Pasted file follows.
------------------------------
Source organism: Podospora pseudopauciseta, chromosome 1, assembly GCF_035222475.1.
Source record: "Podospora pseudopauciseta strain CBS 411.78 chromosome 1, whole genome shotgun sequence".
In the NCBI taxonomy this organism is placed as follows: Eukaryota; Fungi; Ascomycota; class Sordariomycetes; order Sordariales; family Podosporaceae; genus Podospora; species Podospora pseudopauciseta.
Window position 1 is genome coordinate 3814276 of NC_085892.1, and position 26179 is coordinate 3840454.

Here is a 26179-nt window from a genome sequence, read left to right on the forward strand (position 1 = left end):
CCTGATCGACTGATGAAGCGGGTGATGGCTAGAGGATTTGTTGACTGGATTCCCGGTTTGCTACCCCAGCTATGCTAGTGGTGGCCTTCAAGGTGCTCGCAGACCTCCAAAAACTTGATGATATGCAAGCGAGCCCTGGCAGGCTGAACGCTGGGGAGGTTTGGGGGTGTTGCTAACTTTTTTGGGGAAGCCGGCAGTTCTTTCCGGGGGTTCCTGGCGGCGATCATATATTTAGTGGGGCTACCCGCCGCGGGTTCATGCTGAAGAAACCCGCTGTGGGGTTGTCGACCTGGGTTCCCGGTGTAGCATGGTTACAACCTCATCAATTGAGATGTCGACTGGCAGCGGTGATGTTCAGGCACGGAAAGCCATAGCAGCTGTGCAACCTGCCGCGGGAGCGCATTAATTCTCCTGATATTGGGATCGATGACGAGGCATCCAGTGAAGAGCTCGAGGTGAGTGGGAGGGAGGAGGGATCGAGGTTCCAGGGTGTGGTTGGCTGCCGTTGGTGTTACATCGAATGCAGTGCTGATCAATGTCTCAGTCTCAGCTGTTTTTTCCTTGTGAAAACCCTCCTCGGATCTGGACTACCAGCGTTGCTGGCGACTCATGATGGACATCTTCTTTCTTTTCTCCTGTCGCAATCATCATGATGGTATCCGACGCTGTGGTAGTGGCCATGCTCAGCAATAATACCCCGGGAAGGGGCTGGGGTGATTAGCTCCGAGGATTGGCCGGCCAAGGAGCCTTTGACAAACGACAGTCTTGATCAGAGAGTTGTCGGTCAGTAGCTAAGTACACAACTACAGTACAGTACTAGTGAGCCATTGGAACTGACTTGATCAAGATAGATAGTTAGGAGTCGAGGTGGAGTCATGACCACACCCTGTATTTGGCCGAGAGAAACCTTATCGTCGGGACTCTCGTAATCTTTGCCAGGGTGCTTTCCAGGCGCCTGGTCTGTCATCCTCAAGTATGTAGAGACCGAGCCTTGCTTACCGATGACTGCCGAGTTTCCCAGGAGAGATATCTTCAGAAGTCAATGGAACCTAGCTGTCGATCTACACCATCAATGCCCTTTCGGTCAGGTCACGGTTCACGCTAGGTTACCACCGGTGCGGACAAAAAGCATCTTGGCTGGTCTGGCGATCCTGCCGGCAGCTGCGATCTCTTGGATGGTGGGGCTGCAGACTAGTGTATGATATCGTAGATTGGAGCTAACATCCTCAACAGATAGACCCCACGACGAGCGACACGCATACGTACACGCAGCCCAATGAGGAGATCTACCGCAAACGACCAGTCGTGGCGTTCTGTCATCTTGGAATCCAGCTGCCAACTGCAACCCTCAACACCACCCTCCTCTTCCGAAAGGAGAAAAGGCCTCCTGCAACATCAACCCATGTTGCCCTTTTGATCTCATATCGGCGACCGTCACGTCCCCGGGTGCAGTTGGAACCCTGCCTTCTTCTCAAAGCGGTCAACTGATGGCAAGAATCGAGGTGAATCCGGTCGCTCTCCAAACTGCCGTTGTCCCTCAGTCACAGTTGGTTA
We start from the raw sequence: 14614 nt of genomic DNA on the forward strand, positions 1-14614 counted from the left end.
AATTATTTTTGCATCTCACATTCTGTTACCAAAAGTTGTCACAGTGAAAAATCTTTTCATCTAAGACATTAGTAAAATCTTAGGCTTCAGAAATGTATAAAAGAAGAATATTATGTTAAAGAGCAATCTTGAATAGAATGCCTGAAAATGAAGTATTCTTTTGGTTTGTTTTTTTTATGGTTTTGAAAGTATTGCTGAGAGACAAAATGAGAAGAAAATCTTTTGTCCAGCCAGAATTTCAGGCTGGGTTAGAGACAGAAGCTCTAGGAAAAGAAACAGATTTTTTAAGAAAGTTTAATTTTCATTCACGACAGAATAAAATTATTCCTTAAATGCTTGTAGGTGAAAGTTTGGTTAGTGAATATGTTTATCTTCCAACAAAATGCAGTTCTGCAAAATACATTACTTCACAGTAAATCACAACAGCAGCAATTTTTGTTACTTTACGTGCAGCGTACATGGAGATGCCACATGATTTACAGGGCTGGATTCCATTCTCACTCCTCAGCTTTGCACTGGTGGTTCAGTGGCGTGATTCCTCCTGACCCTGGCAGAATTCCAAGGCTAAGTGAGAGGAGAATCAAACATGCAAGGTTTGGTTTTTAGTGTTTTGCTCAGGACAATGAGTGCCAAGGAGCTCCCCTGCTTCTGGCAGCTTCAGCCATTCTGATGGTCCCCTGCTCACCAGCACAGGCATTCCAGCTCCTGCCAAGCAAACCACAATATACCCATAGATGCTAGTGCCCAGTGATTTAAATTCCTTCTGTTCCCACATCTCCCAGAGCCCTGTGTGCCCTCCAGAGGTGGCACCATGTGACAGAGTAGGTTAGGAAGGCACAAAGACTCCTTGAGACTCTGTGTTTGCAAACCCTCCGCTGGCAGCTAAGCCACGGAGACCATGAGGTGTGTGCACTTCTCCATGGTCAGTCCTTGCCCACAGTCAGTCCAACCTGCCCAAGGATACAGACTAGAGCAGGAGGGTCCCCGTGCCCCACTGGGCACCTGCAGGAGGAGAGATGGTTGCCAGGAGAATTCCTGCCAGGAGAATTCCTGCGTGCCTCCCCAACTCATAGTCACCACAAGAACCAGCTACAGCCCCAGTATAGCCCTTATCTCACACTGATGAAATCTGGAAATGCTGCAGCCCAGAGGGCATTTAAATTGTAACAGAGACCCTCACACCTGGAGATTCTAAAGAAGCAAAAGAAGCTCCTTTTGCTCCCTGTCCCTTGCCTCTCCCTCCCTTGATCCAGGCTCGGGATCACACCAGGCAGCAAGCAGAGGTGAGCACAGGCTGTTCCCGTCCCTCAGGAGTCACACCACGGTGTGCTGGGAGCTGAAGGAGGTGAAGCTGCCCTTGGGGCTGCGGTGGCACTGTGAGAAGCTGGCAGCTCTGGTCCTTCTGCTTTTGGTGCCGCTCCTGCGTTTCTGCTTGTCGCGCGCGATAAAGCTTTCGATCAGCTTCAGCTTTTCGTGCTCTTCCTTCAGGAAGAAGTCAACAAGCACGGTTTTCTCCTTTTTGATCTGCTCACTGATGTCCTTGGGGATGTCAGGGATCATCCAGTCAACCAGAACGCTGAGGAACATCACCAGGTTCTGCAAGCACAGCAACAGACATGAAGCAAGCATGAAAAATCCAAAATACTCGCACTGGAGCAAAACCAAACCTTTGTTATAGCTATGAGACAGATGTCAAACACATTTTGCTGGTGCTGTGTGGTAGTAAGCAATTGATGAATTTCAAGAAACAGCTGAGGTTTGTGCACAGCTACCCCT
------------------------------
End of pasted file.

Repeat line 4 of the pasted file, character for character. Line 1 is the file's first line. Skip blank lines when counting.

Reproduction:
Window position 1 is genome coordinate 3814276 of NC_085892.1, and position 26179 is coordinate 3840454.